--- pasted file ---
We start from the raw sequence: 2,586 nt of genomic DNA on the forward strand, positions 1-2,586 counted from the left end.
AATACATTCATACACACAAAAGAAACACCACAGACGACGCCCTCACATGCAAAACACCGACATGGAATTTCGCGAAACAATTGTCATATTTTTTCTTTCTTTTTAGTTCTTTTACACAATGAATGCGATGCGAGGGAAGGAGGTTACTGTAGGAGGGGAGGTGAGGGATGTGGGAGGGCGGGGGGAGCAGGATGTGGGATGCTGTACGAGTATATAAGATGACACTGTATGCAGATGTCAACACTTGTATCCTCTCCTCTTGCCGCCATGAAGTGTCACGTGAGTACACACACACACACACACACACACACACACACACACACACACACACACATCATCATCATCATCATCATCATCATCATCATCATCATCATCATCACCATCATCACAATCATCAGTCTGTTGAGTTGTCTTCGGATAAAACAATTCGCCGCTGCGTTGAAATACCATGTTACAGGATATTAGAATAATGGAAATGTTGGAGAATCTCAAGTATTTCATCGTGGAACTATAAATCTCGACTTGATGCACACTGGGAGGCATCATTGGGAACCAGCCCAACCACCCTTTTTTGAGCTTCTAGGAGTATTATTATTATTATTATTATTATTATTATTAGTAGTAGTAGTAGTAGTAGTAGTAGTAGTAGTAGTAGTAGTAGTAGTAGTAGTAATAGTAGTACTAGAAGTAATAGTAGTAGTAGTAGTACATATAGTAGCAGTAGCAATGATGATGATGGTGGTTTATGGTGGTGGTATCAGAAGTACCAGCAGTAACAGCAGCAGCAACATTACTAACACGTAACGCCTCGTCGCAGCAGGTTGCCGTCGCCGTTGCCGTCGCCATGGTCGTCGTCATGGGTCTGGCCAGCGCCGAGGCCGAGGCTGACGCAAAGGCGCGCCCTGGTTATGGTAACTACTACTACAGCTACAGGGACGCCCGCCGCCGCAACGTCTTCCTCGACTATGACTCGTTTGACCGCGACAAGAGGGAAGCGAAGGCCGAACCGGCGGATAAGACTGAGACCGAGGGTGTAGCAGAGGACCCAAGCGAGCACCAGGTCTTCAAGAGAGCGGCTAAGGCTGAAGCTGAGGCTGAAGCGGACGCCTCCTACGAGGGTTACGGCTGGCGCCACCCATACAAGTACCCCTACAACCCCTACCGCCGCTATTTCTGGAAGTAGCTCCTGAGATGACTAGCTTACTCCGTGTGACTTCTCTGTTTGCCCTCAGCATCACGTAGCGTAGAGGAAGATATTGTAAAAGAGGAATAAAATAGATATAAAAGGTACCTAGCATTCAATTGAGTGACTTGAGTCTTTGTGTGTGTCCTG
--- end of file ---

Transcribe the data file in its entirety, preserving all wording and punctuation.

We start from the raw sequence: 2,586 nt of genomic DNA on the forward strand, positions 1-2,586 counted from the left end.
AATACATTCATACACACAAAAGAAACACCACAGACGACGCCCTCACATGCAAAACACCGACATGGAATTTCGCGAAACAATTGTCATATTTTTTCTTTCTTTTTAGTTCTTTTACACAATGAATGCGATGCGAGGGAAGGAGGTTACTGTAGGAGGGGAGGTGAGGGATGTGGGAGGGCGGGGGGAGCAGGATGTGGGATGCTGTACGAGTATATAAGATGACACTGTATGCAGATGTCAACACTTGTATCCTCTCCTCTTGCCGCCATGAAGTGTCACGTGAGTACACACACACACACACACACACACACACACACACACACACACACACACATCATCATCATCATCATCATCATCATCATCATCATCATCATCATCACCATCATCACAATCATCAGTCTGTTGAGTTGTCTTCGGATAAAACAATTCGCCGCTGCGTTGAAATACCATGTTACAGGATATTAGAATAATGGAAATGTTGGAGAATCTCAAGTATTTCATCGTGGAACTATAAATCTCGACTTGATGCACACTGGGAGGCATCATTGGGAACCAGCCCAACCACCCTTTTTTGAGCTTCTAGGAGTATTATTATTATTATTATTATTATTATTATTAGTAGTAGTAGTAGTAGTAGTAGTAGTAGTAGTAGTAGTAGTAGTAGTAGTAGTAATAGTAGTACTAGAAGTAATAGTAGTAGTAGTAGTACATATAGTAGCAGTAGCAATGATGATGATGGTGGTTTATGGTGGTGGTATCAGAAGTACCAGCAGTAACAGCAGCAGCAACATTACTAACACGTAACGCCTCGTCGCAGCAGGTTGCCGTCGCCGTTGCCGTCGCCATGGTCGTCGTCATGGGTCTGGCCAGCGCCGAGGCCGAGGCTGACGCAAAGGCGCGCCCTGGTTATGGTAACTACTACTACAGCTACAGGGACGCCCGCCGCCGCAACGTCTTCCTCGACTATGACTCGTTTGACCGCGACAAGAGGGAAGCGAAGGCCGAACCGGCGGATAAGACTGAGACCGAGGGTGTAGCAGAGGACCCAAGCGAGCACCAGGTCTTCAAGAGAGCGGCTAAGGCTGAAGCTGAGGCTGAAGCGGACGCCTCCTACGAGGGTTACGGCTGGCGCCACCCATACAAGTACCCCTACAACCCCTACCGCCGCTATTTCTGGAAGTAGCTCCTGAGATGACTAGCTTACTCCGTGTGACTTCTCTGTTTGCCCTCAGCATCACGTAGCGTAGAGGAAGATATTGTAAAAGAGGAATAAAATAGATATAAAAGGTACCTAGCATTCAATTGAGTGACTTGAGTCTTTGTGTGTGTCCTG